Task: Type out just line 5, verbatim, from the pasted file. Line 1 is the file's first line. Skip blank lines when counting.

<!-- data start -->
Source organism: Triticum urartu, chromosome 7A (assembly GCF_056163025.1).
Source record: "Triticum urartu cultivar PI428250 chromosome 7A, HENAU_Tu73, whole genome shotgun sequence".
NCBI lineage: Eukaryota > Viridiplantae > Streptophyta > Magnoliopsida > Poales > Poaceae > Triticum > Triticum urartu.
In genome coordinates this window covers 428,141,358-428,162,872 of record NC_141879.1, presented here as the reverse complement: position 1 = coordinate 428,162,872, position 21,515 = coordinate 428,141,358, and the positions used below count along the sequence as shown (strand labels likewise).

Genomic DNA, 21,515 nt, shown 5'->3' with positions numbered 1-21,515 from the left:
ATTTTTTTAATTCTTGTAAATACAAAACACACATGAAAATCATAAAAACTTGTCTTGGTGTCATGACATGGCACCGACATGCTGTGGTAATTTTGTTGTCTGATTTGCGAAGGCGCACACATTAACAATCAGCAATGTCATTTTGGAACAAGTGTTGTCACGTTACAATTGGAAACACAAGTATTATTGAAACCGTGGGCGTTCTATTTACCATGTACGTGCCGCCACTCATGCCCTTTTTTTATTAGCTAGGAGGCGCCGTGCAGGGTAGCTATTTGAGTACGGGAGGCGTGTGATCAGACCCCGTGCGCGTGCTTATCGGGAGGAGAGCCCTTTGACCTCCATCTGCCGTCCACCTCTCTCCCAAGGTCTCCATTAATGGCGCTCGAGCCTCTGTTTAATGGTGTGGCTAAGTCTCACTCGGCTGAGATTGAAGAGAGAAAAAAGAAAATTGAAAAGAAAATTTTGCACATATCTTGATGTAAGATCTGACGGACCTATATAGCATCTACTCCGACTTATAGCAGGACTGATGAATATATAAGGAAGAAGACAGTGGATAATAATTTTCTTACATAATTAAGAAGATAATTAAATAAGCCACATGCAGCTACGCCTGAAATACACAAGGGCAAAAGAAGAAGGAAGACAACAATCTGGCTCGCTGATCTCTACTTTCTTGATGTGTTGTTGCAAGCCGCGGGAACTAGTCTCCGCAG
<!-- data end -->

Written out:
Genomic DNA, 21,515 nt, shown 5'->3' with positions numbered 1-21,515 from the left: